Based on the acclaimed author Annie Ernaux’s semi-autobiographical novel, Happening follows Anne as she seeks an illegal abortion. The director, Audrey Diwan, doesn’t indulge in melodrama; she takes a measured and minimalist approach to the story, immersing the audience in Anne’s perspective.
Sundance 2022: the films are reminding us what it was like when women did not have the right to choose
by SHARON WAXMAN
January 23, 2022
The women at Sundance are screaming at the tops of their lungs. They are saying: Why are you taking our rights away? Why are you turning the clock back 50 years?
As Roe v. Wade hits its 49-year anniversary this weekend with a near-assurance that it will never reach the 50-year landmark, multiple films at the Sundance Film Festival are reminding us what it was like when women did not have the right to choose an abortion.
By Nayla Khwaja
September 22, 2021
The mass media plays an integral part in providing context for public opinion. Newspapers, articles, magazines, cinema, television, etc. may offer a discursive space in which readers can converse with an ‘imagined community.’ At the same time, misrepresentations lead to confused narratives and distorted opinions that could further lead to discreditations.
As we know, the mainstream media reporting around abortion is often unhealthy and the media gatekeeping around the whole phenomena narrows it down to a noxious narrative for abortion seekers. This largely affects the opinion of the masses and put abortion seekers in negative light which furthers the possibilities of prejudice, otherisation or discrimination against them.
By Silvia Aloisi, Reuters
Sep 11, 2021
VENICE (Reuters) -"Happening" (L'événement), a hard-hitting French drama about illegal abortion in the 1960s, won the Golden Lion award for best film at the Venice festival on Saturday.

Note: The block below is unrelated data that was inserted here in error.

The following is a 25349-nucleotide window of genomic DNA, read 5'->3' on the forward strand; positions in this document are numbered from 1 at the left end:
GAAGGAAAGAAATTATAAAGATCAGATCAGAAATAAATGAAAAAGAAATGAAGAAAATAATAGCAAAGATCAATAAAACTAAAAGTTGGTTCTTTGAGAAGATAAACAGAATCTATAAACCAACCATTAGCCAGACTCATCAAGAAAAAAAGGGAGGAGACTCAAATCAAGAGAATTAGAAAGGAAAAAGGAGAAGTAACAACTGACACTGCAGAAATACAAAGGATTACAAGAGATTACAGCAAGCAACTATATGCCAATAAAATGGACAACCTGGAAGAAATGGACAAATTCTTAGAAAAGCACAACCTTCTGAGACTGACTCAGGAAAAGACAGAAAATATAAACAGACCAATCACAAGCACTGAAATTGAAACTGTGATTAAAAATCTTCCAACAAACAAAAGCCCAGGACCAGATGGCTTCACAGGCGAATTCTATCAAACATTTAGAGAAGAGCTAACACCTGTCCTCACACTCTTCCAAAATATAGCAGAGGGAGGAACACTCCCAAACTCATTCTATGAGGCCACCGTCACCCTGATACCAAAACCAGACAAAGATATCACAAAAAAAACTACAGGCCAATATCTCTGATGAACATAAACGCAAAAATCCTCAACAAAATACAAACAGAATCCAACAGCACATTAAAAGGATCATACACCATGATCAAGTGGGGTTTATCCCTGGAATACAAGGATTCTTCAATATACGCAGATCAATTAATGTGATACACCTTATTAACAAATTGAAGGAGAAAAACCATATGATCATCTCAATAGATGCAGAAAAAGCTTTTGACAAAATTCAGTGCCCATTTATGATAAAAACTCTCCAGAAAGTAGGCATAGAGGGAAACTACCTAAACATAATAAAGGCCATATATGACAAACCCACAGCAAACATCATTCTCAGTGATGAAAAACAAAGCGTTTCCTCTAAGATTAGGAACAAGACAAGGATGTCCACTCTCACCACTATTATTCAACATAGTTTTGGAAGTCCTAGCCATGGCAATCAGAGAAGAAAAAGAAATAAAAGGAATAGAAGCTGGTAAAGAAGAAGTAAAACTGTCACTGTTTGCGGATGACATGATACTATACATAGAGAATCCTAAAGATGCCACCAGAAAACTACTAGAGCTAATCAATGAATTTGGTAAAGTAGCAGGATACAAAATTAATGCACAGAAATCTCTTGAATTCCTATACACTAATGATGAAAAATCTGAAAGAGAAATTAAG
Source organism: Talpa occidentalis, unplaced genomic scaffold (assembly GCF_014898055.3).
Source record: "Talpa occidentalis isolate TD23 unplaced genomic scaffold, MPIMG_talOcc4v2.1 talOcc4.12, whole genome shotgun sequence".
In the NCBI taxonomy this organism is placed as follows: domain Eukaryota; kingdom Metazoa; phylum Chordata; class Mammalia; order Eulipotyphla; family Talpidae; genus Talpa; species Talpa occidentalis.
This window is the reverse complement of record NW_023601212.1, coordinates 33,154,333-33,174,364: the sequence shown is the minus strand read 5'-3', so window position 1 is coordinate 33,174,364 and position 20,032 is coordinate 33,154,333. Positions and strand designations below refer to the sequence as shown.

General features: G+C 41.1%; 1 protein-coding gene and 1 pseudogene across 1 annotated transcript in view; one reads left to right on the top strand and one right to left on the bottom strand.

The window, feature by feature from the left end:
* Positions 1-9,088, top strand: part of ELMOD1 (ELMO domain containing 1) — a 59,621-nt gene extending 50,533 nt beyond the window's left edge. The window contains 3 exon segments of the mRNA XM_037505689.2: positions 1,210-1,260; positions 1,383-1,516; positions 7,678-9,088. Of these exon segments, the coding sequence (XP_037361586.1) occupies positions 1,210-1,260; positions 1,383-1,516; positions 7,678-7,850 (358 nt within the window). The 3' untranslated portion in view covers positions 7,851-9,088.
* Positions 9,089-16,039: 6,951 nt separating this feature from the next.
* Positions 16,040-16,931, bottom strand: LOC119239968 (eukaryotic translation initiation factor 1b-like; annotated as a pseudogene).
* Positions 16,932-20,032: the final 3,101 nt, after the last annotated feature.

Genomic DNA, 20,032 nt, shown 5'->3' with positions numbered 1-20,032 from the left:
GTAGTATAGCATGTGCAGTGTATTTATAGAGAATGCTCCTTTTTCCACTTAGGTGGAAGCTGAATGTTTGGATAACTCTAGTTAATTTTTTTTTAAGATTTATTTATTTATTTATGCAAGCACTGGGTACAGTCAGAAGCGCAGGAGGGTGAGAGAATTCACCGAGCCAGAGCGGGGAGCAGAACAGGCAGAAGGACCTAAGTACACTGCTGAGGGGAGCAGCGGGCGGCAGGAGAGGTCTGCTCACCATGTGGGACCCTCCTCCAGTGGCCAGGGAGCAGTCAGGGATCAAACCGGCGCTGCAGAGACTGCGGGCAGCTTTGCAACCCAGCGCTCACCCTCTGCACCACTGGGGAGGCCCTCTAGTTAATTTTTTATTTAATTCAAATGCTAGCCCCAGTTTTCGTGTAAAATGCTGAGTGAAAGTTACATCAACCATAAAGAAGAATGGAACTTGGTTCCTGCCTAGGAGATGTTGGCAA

The film, by director Audrey Diwan, wowed viewers on the Lido waterfront with its portrayal of a young woman desperate to arrange a termination, at a time when it could mean a prison term or death, to continue with her studies.
September 6, 2021
Italy, Sep 6 (EFE).- French-Lebanese director Audrey Diwan has caused a stir
with her immersive and visceral adaptation of L’événement, a novel through
which writer Annie Ernaux narrates her own secret abortion back in the 1960s.
The film puts the viewer in the shoes of the protagonist – played by the
French-Romanian actress Anamaria Vartolomei – while stressing the political
dimension of the original novel.
July 9, 2021
CANNES, France, July 9 (Reuters) - The director behind "Lingui", a Cannes Film Festival entry about a teenager's battle in Chad to get an abortion, said on Friday he hoped the story would resonate well beyond the African country, including in places like the United States where there are vocal anti-abortion movements.
Mahamet-Saleh Haroun said he was inspired to explore the issue after reading stories about babies abandoned or killed by their young mothers in Chad, where abortion is only allowed in specific cases where a woman's life is in danger.